And boy, did it need doing. You might look at file folders labeled Optical or Dental and think, why not? But I don't actually need to know what day in 1992 I had a tooth filled, or what I paid for contact lenses in 1994. What a lot of paper into the recycling!

Or the shredder. I'm sure, 15 years ago, that I would have been nonplussed at the idea that having my social security number printed on bills and records could ever be a problem, but in 2017, I'm horrified at how many of them did that. How times change.

Wednesday, October 25, 2017

And the 2017 Rhinebeck Haul

Down to the nitty-gritty: What did I buy at Rhinebeck this year? (The full going-to-Rhinebeck story is here.)

Three yarns:
One picture:
And one book:

Yarn first. I haven't bought anything from Bijou Basin since 2009, which was my first time at Rhinebeck, when there was a half-off coupon in the Ravelry goody bag. But I noticed this one, Himalayan Summit, on my way past, and for their stuff, it was surprisingly affordable, $25 for a skein that's half yak, half merino. It feels very nice, and has a sort of glow. It's a good fall color.



I did not buy this shirt from them, but it does amuse me.
My first-ever purchase from Miss Babs:

I had to look up the meaning of the repeatable on the sticker, and it turns out my guess was right: some colorways they can consistently make again, and others they can't.
It's got 20% cashmere, not just 10%, and I wonder if the touch of nylon will help it hold up better? I like to make my socks with yarn that has some cashmere in it because I love how it feels, but it doesn't hold up as well as wool.
And the Socks That Rock. The classic, lightweight.





The story of buying the book is in the full recap, and I haven't started reading this yet, but I can't wait to. I love what she wrote in it.
I have a picture that I bought from Sheep Incognito in 2014; I'm sure that's when it was, because I put it up at the job I was working at, that fall (and that job was the one that laid us all off after a year, so there was only one October there). I can't find that I blogged it, though, perhaps because it doesn't have sheep, or any of the puns she does so well (seriously, go look at Ewe Tube), but is a simple, pretty landscape.

This time, though, I wanted a sheep, or at least a knitting reference.
Other than the perfectly ordinary row counter I bought, and the various edibles, that's it! And quite satisfying I find it.

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Tuesday, October 24, 2017

Rhinebeck 2017: It Was Good

The full, loooong story, with photos! Like this tote bag says:

Saturday
My friends picked me up Saturday morning at 7:30, and after picking up one more person (and stopping at Dunkin Donuts, naturally), we were on the road at 8:10. With one rest stop on the way, we got onto the fairgrounds at 11:20, so we made pretty good time. The traffic wasn't bad, the weather was sunny and pleasant, and there was much knitting done in the car!
(The camera just doesn't catch this colorway well. I guess it's too subtle.)

Art shot!
The weekend was not without flaw, good as it was, and one part of it that did not go to plan was now revealed: I had thought, oh, the doors open at 9, and we won't get there until after 11, so there won't be much of a line to get tickets, and there's no need to buy them in advance. Wrong! There was quite a line, and it moved very, very slowly, which was frustrating, especially as the fairgrounds had a new entrance area at the main gate, and two sets of ticket windows, and it all looked like it would move things right along, but the whole thing moved at the speed of glacier. Lesson learned*: always buy in advance. (Especially since I had printed out the online coupon, but it turned out not to be usable for buying the weekend pass.) The small fee for buying in advance would have been worth it.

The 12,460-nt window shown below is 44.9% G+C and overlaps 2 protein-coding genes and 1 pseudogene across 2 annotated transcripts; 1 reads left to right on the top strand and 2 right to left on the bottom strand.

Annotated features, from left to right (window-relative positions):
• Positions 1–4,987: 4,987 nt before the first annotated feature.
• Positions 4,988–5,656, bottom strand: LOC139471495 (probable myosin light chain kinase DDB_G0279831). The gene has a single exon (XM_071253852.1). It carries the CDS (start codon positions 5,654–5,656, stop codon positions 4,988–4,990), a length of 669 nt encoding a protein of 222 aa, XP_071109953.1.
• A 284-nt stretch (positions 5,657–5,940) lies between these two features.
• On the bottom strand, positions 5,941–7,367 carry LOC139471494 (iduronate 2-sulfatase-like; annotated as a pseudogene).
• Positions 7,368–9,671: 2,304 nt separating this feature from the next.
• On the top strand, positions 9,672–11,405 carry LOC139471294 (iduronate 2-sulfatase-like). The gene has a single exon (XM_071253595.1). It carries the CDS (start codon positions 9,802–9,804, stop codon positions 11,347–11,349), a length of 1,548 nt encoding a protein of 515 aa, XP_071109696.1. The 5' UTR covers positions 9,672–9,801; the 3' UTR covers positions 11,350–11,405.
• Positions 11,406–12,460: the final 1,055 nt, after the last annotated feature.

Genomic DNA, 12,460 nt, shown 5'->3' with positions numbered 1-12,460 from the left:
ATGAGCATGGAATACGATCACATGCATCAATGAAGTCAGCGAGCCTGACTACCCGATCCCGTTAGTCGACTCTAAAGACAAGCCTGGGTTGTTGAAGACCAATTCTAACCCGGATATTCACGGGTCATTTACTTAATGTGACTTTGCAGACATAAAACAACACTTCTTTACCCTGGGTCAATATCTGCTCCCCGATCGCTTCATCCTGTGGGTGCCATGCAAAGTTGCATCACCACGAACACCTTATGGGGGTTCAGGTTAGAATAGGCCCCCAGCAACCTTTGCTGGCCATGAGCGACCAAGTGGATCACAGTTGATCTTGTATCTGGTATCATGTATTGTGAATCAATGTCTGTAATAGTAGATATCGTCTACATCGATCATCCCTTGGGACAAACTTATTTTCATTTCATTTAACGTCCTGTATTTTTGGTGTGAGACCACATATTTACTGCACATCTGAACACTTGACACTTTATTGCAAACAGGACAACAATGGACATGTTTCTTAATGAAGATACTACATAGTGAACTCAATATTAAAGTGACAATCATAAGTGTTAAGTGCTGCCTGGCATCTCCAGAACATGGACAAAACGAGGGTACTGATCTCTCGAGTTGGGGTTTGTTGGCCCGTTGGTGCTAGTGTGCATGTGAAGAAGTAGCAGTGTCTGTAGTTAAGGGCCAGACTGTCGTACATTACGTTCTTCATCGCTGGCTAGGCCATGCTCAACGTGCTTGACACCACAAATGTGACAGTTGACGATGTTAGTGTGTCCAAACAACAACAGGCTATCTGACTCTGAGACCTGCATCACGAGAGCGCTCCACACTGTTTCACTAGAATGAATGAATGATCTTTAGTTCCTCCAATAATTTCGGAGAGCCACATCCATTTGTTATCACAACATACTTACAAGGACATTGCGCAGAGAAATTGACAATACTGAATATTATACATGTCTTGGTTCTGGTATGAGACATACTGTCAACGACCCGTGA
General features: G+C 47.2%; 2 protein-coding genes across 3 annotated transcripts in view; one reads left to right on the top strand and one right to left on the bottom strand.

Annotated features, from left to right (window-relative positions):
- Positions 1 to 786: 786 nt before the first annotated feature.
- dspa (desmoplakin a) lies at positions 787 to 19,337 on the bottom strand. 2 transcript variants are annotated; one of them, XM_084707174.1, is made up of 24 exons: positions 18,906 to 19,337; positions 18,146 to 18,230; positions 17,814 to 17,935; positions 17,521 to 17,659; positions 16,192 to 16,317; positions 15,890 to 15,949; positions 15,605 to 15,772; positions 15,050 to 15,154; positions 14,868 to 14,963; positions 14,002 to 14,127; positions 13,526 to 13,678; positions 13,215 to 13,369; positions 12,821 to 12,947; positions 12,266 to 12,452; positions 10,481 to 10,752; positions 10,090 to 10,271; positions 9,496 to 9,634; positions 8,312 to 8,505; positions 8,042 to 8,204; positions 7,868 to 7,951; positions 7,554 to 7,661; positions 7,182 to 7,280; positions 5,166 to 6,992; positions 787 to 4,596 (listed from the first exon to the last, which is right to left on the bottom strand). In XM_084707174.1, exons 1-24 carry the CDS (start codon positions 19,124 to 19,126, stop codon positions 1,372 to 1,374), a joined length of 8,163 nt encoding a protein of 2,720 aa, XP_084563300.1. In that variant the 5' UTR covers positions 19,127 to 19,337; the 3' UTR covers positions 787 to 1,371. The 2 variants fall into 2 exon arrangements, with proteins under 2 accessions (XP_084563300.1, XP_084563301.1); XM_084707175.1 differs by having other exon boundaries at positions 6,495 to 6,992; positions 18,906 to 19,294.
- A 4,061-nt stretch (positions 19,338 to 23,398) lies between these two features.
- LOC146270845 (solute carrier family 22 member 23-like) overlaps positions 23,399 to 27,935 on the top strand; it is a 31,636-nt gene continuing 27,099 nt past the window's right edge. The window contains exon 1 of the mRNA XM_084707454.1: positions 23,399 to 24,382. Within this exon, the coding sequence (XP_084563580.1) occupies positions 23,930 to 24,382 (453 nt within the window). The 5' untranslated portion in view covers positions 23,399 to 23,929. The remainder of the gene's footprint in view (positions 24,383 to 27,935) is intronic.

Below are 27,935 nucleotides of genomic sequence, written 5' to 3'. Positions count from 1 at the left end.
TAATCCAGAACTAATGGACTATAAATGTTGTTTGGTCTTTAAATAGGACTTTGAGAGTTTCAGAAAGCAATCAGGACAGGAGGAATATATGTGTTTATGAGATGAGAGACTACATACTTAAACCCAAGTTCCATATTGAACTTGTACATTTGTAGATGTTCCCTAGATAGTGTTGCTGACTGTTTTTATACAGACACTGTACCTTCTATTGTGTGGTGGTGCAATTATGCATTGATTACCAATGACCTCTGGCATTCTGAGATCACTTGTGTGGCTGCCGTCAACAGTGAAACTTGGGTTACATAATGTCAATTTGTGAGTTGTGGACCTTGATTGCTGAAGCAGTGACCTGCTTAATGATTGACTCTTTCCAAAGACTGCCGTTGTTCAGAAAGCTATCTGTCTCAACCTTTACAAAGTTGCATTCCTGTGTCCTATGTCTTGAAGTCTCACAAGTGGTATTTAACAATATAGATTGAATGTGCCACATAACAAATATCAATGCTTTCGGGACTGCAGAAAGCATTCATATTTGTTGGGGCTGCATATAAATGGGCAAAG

*I say learned, but it is entirely possible that I have told myself this before, and forgotten it. Oh well.

They also had two tents set up for Extremely Pointless Security Theater, aka perfunctory bag checks, looking for god-knows-what*, and mostly relying on people to volunteer to be searched, or at least to respond to the calls to come over, which all struck me as...stupid, basically. Nothing personal, Rhinebeck security people. But what was the point of that?
*I opened my bag, he lifted the sock project bag to look under it, and that was it.

Once we finally got in, we all split up, having differing priorities; for myself, having decided upon sight of the line for the ladies room that I really didn't need to go yet, I went off to find some lunch. I ended up asking a woman I walked past where she got her sandwich, since it looked good, and got one of my own.
Mediterranean panini from Pete's Famous, quite good, and it was solid food to fuel the afternoon. I started through the letter barns (A, B, C), though there were many booths that were too crowded for me to deal with. And why do so many people feel it is just fine to stop in the middle of the aisle while they look at something in a booth, instead of stepping over to the side to look at it and not block all traffic at the same time? Or walk into you as they push past where there really isn't room for them, and don't even apologize. I've said it before: while some vendors do run out of some things, the Sunday experience is so much less frantic.